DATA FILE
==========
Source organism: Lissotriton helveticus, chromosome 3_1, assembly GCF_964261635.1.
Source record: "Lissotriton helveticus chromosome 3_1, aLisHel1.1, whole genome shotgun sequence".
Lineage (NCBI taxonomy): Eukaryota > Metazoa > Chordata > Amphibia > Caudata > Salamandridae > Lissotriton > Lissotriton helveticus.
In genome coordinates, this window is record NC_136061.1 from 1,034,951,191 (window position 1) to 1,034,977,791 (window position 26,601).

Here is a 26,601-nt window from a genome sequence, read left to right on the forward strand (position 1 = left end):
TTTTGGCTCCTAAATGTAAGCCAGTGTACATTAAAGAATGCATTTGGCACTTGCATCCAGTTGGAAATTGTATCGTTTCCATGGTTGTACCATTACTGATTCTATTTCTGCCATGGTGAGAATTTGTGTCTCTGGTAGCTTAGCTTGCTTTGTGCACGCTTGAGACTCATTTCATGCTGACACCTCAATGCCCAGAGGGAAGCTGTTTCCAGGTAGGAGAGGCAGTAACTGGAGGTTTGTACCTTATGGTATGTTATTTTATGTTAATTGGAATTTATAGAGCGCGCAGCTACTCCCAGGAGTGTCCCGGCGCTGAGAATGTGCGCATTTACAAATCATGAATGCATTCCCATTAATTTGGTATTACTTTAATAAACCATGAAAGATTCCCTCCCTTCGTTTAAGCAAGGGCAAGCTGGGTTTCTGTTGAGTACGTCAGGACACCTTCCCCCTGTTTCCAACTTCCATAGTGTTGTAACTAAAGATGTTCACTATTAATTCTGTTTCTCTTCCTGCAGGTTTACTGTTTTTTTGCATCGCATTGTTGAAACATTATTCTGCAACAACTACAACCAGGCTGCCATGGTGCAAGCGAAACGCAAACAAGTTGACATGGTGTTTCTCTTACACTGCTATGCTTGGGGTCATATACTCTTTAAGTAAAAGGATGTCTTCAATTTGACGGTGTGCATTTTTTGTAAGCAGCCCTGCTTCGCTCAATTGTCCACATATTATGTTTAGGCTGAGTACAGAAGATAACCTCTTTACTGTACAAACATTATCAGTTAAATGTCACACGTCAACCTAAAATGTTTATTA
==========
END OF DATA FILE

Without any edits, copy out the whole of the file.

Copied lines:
Source organism: Lissotriton helveticus, chromosome 3_1, assembly GCF_964261635.1.
Source record: "Lissotriton helveticus chromosome 3_1, aLisHel1.1, whole genome shotgun sequence".
Lineage (NCBI taxonomy): Eukaryota > Metazoa > Chordata > Amphibia > Caudata > Salamandridae > Lissotriton > Lissotriton helveticus.
In genome coordinates, this window is record NC_136061.1 from 1,034,951,191 (window position 1) to 1,034,977,791 (window position 26,601).

Here is a 26,601-nt window from a genome sequence, read left to right on the forward strand (position 1 = left end):
TTTTGGCTCCTAAATGTAAGCCAGTGTACATTAAAGAATGCATTTGGCACTTGCATCCAGTTGGAAATTGTATCGTTTCCATGGTTGTACCATTACTGATTCTATTTCTGCCATGGTGAGAATTTGTGTCTCTGGTAGCTTAGCTTGCTTTGTGCACGCTTGAGACTCATTTCATGCTGACACCTCAATGCCCAGAGGGAAGCTGTTTCCAGGTAGGAGAGGCAGTAACTGGAGGTTTGTACCTTATGGTATGTTATTTTATGTTAATTGGAATTTATAGAGCGCGCAGCTACTCCCAGGAGTGTCCCGGCGCTGAGAATGTGCGCATTTACAAATCATGAATGCATTCCCATTAATTTGGTATTACTTTAATAAACCATGAAAGATTCCCTCCCTTCGTTTAAGCAAGGGCAAGCTGGGTTTCTGTTGAGTACGTCAGGACACCTTCCCCCTGTTTCCAACTTCCATAGTGTTGTAACTAAAGATGTTCACTATTAATTCTGTTTCTCTTCCTGCAGGTTTACTGTTTTTTTGCATCGCATTGTTGAAACATTATTCTGCAACAACTACAACCAGGCTGCCATGGTGCAAGCGAAACGCAAACAAGTTGACATGGTGTTTCTCTTACACTGCTATGCTTGGGGTCATATACTCTTTAAGTAAAAGGATGTCTTCAATTTGACGGTGTGCATTTTTTGTAAGCAGCCCTGCTTCGCTCAATTGTCCACATATTATGTTTAGGCTGAGTACAGAAGATAACCTCTTTACTGTACAAACATTATCAGTTAAATGTCACACGTCAACCTAAAATGTTTATTA